Wednesday, 20 August 2014

competitive edge

I’m not by nature a competitive person, unlike my wife. In the 1980s, Paula fenced in the men’s competitions because there wasn’t enough challenge in the ladies’. And I can still remember being whacked by her several times when I inadvertently got in her way during a game of squash. For readers who’ve never played this game, the usual practice is to call a ‘let’ and replay the point.

And then there was the first time I took her rock climbing, when she complained that the climbs I was taking her on weren’t hard enough. As I quickly found out, she likes to push herself physically; she welcomes a challenge. And I’ve been doing my utmost to provide that challenge ever since.

About six years ago, Paula decided to change the gears on her bike while I was in the UK, and she kept trying to persuade me to do the same, but I resisted on the grounds that my existing gears were adequate for my purpose. I remember warning her that if I were to change, she would regret it. And that is how things worked out. My existing six-gear system started to malfunction, and I replaced it with a nine-gear system. But the three extra gears were all higher than top gear on my old system, and as a result I was able to go much faster on flat, open sections of road. Paula struggled to keep up.

However, she finally had an opportunity to retaliate earlier this year. Riding an ordinary bike over extremely rough ground has resulted in soreness around my elbows, so Paula offered to buy me a mountain bike. She’d seen one in a bike shop in Sheung Shui, so off we went to check it out.

It isn’t obvious in the photo below, but the tyres are about 5cm wide, even though Paula claims that because the surface that contacts the ground is slightly convex, the nominal width is a mere 2.2cm. However, I don’t buy this deception, which I regard as a blatant attempt to slow me down!

My new mountain bike. I’ve since changed to a more comfortable saddle.

Nevertheless, I’ve been able to do the journey to the west a couple of times with the new bike, although I didn’t get the gear sequence right on the climb over Saddle Pass the first time, which made it harder than it needed to be. We’ve even done the ‘grand tour’ once, which adds the long and winding road and the frontier road to the journey to the west, while I’ve been on the new bike. I’ve  succeeded on the hill a couple of times too! On the other hand, I’ve yet to do Liu Pok Hill, which is an optional add-on to the frontier road, on the new bike.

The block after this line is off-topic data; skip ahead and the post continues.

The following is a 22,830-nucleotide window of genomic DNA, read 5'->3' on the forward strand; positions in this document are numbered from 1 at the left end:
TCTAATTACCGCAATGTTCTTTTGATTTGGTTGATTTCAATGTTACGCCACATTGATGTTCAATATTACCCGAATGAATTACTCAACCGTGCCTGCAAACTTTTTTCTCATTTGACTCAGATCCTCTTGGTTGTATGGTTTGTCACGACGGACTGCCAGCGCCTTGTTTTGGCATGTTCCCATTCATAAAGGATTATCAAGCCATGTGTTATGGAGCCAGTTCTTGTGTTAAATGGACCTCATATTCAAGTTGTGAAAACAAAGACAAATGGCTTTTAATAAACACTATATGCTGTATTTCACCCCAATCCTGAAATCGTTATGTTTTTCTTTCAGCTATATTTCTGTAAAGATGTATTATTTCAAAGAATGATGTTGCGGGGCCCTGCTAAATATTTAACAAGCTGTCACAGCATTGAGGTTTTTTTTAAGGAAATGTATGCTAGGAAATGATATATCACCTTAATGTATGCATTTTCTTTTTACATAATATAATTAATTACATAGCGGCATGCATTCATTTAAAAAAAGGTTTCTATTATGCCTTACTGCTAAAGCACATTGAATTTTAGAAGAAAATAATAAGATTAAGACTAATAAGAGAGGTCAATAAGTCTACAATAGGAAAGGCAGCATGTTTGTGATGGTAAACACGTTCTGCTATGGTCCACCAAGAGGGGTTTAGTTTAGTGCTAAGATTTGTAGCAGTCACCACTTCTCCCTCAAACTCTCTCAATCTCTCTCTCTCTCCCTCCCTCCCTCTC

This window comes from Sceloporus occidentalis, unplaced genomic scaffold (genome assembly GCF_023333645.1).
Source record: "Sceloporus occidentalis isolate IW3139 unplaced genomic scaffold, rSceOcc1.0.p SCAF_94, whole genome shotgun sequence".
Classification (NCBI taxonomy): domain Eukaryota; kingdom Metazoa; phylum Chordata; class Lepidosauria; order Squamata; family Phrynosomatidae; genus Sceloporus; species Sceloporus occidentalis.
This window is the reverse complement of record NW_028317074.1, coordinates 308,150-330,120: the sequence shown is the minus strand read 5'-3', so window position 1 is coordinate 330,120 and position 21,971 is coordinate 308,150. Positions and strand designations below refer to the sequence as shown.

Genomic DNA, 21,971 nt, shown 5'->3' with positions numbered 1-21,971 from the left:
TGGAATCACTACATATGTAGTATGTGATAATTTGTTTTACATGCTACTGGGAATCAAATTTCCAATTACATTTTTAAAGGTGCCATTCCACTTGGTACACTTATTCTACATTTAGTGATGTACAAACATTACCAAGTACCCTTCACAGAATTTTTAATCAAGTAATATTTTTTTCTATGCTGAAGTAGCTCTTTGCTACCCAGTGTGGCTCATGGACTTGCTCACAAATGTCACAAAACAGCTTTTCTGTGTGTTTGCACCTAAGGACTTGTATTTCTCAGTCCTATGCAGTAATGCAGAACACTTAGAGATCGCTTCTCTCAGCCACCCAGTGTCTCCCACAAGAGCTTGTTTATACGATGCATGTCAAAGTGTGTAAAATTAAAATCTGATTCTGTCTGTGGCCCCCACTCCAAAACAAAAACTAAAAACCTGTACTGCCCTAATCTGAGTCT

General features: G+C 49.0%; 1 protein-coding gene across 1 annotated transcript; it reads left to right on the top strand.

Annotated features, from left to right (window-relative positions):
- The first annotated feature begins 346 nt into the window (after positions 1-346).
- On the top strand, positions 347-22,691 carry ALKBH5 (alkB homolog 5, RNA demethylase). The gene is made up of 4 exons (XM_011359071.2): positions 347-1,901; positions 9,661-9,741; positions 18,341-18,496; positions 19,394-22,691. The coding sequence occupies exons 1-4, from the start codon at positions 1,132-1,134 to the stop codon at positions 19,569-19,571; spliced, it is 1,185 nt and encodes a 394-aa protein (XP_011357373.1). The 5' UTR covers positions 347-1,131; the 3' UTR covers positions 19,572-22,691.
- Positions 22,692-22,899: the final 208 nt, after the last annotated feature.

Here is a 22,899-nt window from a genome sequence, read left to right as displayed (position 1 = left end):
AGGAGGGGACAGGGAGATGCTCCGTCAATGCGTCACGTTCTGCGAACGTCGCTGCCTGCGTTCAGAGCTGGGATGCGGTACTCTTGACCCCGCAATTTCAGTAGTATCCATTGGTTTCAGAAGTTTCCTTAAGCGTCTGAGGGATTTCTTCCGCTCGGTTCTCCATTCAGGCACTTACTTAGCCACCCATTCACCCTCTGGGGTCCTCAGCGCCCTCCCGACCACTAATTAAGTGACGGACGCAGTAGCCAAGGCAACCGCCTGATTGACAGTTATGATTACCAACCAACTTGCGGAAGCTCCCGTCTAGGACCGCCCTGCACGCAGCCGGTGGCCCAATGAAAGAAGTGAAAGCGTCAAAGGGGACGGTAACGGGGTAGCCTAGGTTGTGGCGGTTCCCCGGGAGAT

Perhaps I shouldn’t be making this admission publicly, but as we approached the top of the climb away from the frontier area, I let Paula choose whether to take the easy way or to turn right to the village of Liu Pok and the gruelling category 1 hill beyond, confident that she would be too tired to take the harder option. The fact that I would be too tired too isn’t relevant, apart from being able to shirk responsibility for the decision.

Anyway, Paula is in the UK for a couple of weeks, and we’ve been doing a 32km route through the countryside almost every day. This may seem rather a short distance, but being on the eastern fringe of the Lake District, the route does include several long hills. And it is short enough that it can be repeated day after day without any intervening rest days.

I’ll conclude this account with a photo of Paula that I took a few hours ago. It was taken on a fast (i.e., slightly downhill) section through Greystoke Forest. After cresting a short rise, a panorama of the northern Pennines opens up to the east of the road. Meanwhile, I’m saying nothing about what I have in mind for the coming winter in Hong Kong, but it will involve extending the grand tour to 120km, and I will get around to doing Liu Pok Hill, despite those 5cm tyres.

Paula: “The most scenic part of the route.”

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